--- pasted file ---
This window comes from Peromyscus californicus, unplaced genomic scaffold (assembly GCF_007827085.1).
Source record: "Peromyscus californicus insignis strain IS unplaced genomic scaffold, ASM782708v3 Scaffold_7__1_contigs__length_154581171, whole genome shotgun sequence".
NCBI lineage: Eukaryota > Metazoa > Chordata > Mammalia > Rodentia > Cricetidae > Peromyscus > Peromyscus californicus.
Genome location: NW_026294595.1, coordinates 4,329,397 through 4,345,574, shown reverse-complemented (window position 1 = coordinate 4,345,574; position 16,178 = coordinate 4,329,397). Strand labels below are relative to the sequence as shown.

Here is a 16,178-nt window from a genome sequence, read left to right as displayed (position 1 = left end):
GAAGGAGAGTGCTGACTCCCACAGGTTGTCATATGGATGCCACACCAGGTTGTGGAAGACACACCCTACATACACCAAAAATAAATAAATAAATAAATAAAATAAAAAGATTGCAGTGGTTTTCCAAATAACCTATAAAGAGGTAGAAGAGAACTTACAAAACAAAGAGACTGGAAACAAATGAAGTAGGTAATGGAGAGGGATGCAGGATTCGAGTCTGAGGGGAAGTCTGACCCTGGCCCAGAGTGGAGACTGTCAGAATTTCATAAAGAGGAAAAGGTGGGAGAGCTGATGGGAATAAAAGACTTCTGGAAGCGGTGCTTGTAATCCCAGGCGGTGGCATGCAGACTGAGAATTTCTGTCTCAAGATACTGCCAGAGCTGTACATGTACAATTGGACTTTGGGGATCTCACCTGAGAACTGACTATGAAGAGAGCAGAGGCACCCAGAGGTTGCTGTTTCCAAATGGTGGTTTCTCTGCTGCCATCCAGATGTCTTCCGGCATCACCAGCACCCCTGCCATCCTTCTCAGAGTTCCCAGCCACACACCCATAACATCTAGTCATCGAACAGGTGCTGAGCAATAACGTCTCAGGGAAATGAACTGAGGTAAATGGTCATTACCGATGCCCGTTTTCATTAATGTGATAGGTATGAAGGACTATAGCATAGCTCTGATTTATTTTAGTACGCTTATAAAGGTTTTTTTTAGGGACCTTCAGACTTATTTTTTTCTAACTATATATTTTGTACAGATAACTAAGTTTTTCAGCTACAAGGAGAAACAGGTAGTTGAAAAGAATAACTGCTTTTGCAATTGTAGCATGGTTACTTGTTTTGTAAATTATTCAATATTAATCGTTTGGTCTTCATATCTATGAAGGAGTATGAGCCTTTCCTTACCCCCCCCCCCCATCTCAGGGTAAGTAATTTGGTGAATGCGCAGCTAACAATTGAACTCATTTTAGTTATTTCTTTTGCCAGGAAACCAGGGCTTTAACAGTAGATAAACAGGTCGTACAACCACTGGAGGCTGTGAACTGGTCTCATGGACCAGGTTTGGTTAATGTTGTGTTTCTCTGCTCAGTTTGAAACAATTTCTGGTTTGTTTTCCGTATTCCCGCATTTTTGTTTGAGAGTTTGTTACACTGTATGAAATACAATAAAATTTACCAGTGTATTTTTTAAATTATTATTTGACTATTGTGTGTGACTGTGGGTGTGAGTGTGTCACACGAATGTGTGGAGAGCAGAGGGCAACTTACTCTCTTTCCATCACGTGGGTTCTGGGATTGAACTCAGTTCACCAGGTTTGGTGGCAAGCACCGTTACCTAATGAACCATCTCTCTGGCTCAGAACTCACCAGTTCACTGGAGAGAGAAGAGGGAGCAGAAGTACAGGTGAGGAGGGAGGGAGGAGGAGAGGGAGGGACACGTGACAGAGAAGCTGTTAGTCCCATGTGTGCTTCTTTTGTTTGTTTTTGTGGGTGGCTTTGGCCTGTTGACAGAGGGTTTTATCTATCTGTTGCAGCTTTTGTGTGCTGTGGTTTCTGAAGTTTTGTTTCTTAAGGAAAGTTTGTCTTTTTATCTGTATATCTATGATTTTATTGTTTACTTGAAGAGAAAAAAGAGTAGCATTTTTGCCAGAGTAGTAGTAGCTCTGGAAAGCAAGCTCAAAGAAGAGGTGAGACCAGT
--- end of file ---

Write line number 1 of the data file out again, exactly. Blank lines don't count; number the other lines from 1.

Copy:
This window comes from Peromyscus californicus, unplaced genomic scaffold (assembly GCF_007827085.1).